ROBERT SIEGEL, HOST:
Flip through the channels this weekend and you are bound to see some college students dribbling basketballs. It is March after all. And the final lay-ups, jump shots and dunks are taking place before the madness officially begins next week. NCAA conference championships wrap up on Sunday and then comes the selection of teams for their respective NCAA tournaments. Sportswriter Stefan Fatsis joins us now as he does most Fridays. Hi, Stefan.
STEFAN FATSIS, BYLINE: Hey, Robert.
SIEGEL: And, Stefan, the process of the selection, which teams get to play in the NCAAs, has always been shrouded in secrecy, and I gather that's changing this year.
FATSIS: Yeah. The NCAA has always treated this as if it was a matter of national security, but they're finally lightening up a little bit. The chairman and the vice chairman of the 10-member men's selection committee are going to talk about the process on an hour long cable show, of course. It's called "Hardcore Brackets." It'll be on Sunday evening, immediately after the teams and the seedings are announced. The website, Deadspin, this week called it a methadone chaser for bracketology addicts.
I think it's a good thing. The NCAA, for the first time, is also making public a seven page document that lists principals and procedures for picking and seeding and scheduling teams in the tournament, and for the first time, it's going to reveal the rank order of the men's tournament teams from one to 68. And you remember, we moved to 68 teams last year.
SIEGEL: So glasnost comes to March Madness.
FATSIS: Yeah. It's amazing that it's taken this long. This stuff is kind of inside information, will heighten the attention to the tournament even more, if that's possible, and it also will insulate the NCAA from this annual barrage of criticism about which schools were picked, which schools were left out. You read the guidelines and you see that the process is meticulous and it's pretty interesting.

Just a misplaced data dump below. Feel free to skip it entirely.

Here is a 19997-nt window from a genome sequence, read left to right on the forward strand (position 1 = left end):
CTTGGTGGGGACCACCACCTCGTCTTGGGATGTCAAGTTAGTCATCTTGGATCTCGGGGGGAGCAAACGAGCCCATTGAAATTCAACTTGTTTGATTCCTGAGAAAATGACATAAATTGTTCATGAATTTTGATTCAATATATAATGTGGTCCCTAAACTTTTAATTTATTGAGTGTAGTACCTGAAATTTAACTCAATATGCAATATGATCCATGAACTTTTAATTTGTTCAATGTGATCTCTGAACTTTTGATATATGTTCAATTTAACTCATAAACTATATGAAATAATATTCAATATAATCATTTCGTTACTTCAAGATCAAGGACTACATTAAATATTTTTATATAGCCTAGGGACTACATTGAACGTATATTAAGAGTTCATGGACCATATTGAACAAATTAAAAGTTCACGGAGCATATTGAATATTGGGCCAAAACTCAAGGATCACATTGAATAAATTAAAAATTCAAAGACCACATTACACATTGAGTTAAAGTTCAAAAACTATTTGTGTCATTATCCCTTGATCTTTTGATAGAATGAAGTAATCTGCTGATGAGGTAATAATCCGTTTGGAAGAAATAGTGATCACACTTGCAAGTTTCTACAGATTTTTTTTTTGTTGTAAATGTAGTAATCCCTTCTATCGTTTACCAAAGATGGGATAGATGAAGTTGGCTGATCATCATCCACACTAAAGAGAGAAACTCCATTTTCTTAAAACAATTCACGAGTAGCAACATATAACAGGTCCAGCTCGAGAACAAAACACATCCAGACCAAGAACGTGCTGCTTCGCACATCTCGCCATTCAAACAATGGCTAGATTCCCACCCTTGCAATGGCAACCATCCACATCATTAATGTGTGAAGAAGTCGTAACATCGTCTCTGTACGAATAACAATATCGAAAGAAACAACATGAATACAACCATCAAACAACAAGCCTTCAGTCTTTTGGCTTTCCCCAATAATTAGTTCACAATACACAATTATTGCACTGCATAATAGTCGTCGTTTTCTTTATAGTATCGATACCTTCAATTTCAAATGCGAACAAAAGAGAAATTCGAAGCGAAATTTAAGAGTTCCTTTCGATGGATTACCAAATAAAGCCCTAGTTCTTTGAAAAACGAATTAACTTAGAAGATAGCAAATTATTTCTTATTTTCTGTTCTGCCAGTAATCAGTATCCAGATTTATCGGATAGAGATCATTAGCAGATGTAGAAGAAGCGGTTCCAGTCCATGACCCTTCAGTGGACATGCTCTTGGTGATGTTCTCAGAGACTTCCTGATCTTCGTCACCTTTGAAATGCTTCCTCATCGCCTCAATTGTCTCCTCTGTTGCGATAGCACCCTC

SIEGEL: So who's in and who is likely out at this moment?
FATSIS: Well, among the men, 13 conferences have completed their postseason tournaments and picked a champion and that team automatically qualifies for the NCAAs and those are mostly smaller conferences: Creighton, Lehigh, LIU Brooklyn - they're in. Montana, Murray State, which has a 30 and one record and is ranked ninth nationally, they're in. Virginia Commonwealth, which last year made that shocking run to the Final Four, they won their conference tournament.
Seventeen more conference tournaments will finish by Sunday. Only one conference doesn't hold a postseason tourney and you know which one that is, Robert: the Ivy League. Harvard won the regular season title. It'll play in the NCAAs for the first time since 1946.
SIEGEL: Now, one elite school that has never played in the NCAAs looked like it was finally on the road into the tournament, but it didn't work out so well for Northwestern.
FATSIS: No, it didn't. They blew a late lead, lost in the first round of the Big Ten Conference tournament last night to Minnesota. It was Northwestern's third overtime loss of the year. The team's hoping that those close calls elicit some sympathy from the selection committee, but Northwestern won just once in 11 tries against teams that are ranked in the top 50. You never know, but the 73-year drought for Northwestern looks likely to continue.
SIEGEL: One school that won't be making the NCAAs is Auburn and we're only mentioning that here because of allegations of point-shaving involving a member of the team.
FATSIS: Yeah. Yahoo! Sports reported yesterday that the FBI is investigating. The allegations involve one player, two games that Auburn lost in February to Alabama and Arkansas. The NCAA has confirmed the investigation. Yahoo's story said that an Auburn player told an assistant coach that he had concerns about a player. The published reports say that the player, point guard Varez Ward, denied the allegations to the FBI. Some online analysis of betting lines for the games shows that they're inconsistent with point-shaving. That doesn't necessarily mean that something wasn't going on, though.
Historically, there have been cases of point shaving in college basketball: CCNY in the 1950s, Boston College in the '70s, Tulane in the '80s, Northwestern and Arizona State more recently in the 1990s.
SIEGEL: Well, have a good weekend, Stefan. I think I know what you'll be doing.
FATSIS: You are correct, Robert.
SIEGEL: OK. Stefan Fatsis joins us most Fridays to talk about sports and the business of sports. You can hear more of him on Slate.com's sports podcast Hang Up and Listen. Transcript provided by NPR, Copyright National Public Radio.